The Merger – Tension and Technology Insight In Our Short Story

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We have produced several research papers during the course of the past few months, and we think some you may have missed our work owing to the holiday season. If that is the case, we thought we would do a reminder as we move into the autumn “new term” as it were.

We published “The Merger” as a single short story, based on a several articles we first published on this website. It tells the story of two CPOs and what happens when their firms decide to merge. It was written by Peter Smith of Spend Matters and Steve Cobley of Ivalua, a leading eProcurement software firm.

As well as the incredible tension around whose job might go post-merger (and perhaps just a hint of another sort of tension, our readers thought), when we put it together as a paper we did include some more serious thoughts on how technology can help or hinder in such situations. The story contrasts the situation of a CPO with technology that supports what she is doing in the organisation, with one whose systems do not really add much value to his team’s efforts.

This is a brief extract from the paper on those lines, and you can download the whole thing here, free on registration. We look at the issue of best-of-breed procurement technology versus integrated platforms, an ongoing debate and with some important dimensions for senior procurement professionals to understand.

 

Technology Options – Best-of-Breed or Integrated Platform?

In terms of the end-to-end requirement for "source-to-pay" technology, there is a range of approaches. The concept of a single integrated platform is fairly straightforward. One alternative, "best of breed" means acquiring solutions from different providers who claim strength in different elements of the overall capability. So that might mean one supplier for spend analytics, another for sourcing, a third for catalogues and ordering, and perhaps another for eInvoicing.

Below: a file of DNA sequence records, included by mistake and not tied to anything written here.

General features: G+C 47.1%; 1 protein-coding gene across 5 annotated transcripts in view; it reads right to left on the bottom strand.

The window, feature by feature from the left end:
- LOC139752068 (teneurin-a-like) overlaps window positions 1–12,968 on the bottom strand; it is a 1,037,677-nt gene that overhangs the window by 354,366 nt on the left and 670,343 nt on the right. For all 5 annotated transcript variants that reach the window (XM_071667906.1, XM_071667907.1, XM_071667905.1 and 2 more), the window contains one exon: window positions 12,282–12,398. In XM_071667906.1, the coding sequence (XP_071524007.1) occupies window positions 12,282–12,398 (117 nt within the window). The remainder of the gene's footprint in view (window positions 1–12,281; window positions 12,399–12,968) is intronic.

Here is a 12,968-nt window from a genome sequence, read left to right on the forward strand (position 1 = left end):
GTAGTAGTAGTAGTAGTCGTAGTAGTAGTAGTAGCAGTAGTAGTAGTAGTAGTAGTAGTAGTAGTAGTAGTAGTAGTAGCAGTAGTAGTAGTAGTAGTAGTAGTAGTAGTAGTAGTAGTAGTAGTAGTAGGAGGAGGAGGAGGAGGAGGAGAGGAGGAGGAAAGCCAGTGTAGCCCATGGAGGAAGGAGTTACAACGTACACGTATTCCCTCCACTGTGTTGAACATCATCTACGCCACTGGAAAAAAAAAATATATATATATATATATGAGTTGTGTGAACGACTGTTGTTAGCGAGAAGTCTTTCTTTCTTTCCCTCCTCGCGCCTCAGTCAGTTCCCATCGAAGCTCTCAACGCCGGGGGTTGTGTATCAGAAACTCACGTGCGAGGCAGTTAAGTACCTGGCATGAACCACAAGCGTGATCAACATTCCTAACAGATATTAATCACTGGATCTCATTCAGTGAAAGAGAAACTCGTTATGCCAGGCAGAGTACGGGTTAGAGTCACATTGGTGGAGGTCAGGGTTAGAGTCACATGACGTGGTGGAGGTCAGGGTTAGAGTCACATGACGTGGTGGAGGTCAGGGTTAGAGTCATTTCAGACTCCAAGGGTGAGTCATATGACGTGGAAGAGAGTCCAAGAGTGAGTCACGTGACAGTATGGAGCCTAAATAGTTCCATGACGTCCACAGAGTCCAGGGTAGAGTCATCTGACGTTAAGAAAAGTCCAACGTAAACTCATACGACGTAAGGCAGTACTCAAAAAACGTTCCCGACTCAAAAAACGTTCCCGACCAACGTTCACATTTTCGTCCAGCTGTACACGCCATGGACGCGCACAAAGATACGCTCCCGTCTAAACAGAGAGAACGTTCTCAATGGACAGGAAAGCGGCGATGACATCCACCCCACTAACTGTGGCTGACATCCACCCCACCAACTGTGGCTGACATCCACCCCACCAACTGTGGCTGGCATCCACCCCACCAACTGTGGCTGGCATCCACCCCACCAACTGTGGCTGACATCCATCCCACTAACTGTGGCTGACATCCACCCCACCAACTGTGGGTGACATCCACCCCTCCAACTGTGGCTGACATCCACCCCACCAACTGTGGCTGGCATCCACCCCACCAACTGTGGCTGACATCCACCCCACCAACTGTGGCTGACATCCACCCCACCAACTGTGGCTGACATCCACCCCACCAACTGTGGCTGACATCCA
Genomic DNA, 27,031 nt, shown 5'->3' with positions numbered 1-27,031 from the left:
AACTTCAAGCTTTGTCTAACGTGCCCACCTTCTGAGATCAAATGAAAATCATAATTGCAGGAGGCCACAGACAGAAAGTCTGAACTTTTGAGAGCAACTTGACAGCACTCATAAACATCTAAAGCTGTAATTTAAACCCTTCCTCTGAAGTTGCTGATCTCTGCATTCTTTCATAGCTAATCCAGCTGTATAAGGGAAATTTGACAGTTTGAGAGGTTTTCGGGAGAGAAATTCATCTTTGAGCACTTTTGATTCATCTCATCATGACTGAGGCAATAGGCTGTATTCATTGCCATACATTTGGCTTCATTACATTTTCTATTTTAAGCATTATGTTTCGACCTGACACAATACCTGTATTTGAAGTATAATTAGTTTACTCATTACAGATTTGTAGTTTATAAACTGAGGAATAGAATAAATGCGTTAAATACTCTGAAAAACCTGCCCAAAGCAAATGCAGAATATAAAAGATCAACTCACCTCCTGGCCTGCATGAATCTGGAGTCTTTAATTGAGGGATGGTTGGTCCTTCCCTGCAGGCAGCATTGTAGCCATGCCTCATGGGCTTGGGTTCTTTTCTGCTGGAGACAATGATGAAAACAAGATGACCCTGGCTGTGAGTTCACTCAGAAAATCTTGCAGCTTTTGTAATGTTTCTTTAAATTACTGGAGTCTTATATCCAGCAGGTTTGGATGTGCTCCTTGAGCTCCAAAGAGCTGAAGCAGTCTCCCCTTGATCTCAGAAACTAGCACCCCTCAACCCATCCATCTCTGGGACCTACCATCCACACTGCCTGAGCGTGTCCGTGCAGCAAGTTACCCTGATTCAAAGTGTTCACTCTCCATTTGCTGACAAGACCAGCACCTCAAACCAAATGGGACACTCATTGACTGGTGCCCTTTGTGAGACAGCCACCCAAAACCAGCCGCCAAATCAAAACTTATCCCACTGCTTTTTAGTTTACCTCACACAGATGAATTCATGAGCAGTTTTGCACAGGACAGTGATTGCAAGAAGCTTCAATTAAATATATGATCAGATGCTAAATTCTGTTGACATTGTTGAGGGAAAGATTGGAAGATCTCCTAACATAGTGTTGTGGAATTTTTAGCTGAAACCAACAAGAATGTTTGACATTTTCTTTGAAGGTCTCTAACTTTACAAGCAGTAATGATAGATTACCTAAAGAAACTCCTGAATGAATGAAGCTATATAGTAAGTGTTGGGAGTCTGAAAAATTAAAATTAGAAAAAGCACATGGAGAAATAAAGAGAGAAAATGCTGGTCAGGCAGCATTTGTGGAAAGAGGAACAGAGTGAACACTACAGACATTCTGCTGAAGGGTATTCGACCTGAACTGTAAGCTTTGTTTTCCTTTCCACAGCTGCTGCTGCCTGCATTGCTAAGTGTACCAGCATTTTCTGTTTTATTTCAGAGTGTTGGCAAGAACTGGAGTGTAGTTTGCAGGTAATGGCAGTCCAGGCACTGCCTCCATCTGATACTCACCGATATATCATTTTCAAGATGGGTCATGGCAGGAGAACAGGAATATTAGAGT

However, in our experience, few users who might claim to have "best of breed" have approached it in a structured logical fashion. More often, a range of solutions have been acquired over the years, some perhaps being implemented as part of ERP projects, others being utilised in just one part of the wider organisation, perhaps arising from past acquisitions. It is rarely the result of a genuine analysis of which provider is really the “best” in each sub-sector of the market, and it is even less usual to find that the integration issues have been fully considered and thought through.

So here are three questions for any organisation to ask about the "best of breed" approach:

  • Will we really have best of breed or simply a random collection of systems?
  • Will we be able to integrate the systems in order to get the information and intelligence we need?
  • What are the costs of running multiple systems and platforms?

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